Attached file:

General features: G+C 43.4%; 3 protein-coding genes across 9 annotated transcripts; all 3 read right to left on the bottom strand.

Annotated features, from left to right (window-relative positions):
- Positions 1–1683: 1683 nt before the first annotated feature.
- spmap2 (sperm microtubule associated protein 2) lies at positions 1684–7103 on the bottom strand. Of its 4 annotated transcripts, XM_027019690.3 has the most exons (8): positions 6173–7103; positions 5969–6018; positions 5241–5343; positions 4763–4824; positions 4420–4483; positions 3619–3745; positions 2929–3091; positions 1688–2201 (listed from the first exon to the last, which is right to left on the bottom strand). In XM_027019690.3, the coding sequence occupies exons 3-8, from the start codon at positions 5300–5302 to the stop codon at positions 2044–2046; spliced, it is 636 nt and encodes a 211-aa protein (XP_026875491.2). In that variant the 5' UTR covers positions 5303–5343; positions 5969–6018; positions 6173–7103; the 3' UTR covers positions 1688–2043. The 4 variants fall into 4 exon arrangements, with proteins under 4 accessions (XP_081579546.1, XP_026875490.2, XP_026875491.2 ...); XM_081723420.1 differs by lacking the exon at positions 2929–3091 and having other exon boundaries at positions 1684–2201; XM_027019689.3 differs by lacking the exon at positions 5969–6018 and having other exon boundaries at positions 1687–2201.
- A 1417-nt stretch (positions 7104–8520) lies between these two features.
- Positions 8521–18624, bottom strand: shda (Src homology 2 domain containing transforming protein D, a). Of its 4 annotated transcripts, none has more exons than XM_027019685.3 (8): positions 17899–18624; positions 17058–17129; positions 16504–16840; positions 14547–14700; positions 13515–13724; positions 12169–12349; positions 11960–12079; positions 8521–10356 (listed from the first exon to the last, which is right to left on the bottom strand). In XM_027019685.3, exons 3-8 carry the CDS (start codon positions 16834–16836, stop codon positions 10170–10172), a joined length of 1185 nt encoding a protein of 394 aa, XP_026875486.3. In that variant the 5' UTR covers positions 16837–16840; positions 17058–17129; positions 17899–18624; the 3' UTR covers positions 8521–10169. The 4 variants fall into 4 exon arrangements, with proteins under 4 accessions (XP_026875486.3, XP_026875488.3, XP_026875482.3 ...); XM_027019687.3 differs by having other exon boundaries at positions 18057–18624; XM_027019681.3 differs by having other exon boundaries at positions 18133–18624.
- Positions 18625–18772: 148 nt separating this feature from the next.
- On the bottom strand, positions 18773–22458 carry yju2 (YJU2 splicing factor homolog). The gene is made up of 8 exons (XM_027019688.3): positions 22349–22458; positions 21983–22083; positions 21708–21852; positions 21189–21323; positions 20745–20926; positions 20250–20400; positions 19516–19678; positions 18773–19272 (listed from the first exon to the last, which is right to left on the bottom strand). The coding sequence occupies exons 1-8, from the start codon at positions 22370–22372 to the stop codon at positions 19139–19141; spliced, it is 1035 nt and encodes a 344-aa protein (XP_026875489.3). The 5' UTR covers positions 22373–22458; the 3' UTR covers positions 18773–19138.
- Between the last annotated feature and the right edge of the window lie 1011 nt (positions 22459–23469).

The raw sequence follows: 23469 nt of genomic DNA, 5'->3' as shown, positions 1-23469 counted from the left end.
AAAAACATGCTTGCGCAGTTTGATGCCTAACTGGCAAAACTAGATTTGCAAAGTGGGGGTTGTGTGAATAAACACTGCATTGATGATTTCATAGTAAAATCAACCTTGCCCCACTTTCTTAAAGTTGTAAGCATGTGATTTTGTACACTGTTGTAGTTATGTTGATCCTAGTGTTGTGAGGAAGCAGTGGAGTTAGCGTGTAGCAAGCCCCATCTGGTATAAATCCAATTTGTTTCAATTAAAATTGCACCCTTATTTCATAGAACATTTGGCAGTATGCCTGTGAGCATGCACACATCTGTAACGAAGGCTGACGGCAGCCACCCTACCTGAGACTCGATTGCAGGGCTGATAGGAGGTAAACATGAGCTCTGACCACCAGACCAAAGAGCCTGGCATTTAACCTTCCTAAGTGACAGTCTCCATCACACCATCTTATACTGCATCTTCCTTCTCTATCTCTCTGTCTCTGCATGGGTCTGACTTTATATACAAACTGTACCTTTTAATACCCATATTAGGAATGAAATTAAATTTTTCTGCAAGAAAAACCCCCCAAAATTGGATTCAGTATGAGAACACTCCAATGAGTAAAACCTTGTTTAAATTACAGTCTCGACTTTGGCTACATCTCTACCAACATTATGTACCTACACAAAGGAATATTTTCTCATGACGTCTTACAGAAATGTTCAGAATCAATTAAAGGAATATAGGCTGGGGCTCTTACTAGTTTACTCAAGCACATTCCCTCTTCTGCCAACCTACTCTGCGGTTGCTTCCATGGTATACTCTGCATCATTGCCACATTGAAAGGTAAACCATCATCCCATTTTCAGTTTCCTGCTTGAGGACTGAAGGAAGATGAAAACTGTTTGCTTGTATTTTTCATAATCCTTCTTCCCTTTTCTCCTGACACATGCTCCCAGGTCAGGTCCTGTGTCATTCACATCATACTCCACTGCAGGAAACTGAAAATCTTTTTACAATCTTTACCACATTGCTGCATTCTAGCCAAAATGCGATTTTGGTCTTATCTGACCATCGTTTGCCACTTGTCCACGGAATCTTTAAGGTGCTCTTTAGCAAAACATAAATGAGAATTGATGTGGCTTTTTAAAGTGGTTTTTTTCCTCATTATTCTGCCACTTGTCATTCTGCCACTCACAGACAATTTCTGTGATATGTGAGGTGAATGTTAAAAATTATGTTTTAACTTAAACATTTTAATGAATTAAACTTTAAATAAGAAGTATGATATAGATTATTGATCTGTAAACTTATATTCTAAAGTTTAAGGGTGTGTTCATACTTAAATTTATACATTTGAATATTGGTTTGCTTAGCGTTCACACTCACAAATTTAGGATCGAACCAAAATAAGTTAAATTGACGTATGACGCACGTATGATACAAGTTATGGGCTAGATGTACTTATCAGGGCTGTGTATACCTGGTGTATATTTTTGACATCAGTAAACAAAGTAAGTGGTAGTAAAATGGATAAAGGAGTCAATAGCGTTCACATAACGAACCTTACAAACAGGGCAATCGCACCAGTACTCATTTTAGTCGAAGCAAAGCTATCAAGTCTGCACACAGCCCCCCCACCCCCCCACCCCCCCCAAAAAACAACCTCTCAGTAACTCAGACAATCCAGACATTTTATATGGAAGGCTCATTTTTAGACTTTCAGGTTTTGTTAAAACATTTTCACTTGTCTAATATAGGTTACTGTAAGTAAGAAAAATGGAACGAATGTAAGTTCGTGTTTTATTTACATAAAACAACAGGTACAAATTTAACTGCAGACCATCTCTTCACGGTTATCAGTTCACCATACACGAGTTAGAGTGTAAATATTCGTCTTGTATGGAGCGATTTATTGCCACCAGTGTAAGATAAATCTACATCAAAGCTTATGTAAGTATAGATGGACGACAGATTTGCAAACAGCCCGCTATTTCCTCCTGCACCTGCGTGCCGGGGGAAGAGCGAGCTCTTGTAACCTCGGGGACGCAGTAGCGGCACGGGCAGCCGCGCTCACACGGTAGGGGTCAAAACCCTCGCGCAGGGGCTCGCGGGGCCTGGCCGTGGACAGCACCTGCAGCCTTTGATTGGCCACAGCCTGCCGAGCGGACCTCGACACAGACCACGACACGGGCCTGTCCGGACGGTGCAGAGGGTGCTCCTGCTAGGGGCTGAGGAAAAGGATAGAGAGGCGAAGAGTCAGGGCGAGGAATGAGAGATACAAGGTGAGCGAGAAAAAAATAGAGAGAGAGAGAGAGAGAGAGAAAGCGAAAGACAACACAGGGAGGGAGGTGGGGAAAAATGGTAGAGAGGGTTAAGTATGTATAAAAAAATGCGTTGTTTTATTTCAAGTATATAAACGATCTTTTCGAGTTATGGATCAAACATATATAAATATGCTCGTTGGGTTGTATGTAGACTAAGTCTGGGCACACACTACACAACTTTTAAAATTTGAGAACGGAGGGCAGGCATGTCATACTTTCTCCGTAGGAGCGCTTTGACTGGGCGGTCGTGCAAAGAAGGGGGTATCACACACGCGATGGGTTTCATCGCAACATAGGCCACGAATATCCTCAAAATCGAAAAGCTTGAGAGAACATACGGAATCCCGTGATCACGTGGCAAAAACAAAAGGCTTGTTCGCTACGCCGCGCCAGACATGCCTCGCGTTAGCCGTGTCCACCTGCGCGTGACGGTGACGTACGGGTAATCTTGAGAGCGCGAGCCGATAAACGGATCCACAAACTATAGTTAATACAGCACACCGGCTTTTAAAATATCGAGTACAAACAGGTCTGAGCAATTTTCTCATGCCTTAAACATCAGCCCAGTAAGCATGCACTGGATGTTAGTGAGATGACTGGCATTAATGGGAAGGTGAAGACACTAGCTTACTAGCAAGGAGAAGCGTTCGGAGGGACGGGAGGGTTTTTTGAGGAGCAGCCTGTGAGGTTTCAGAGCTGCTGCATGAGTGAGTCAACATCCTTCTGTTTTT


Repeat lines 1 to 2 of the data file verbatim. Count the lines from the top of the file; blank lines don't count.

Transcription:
General features: G+C 43.4%; 3 protein-coding genes across 9 annotated transcripts; all 3 read right to left on the bottom strand.

Annotated features, from left to right (window-relative positions):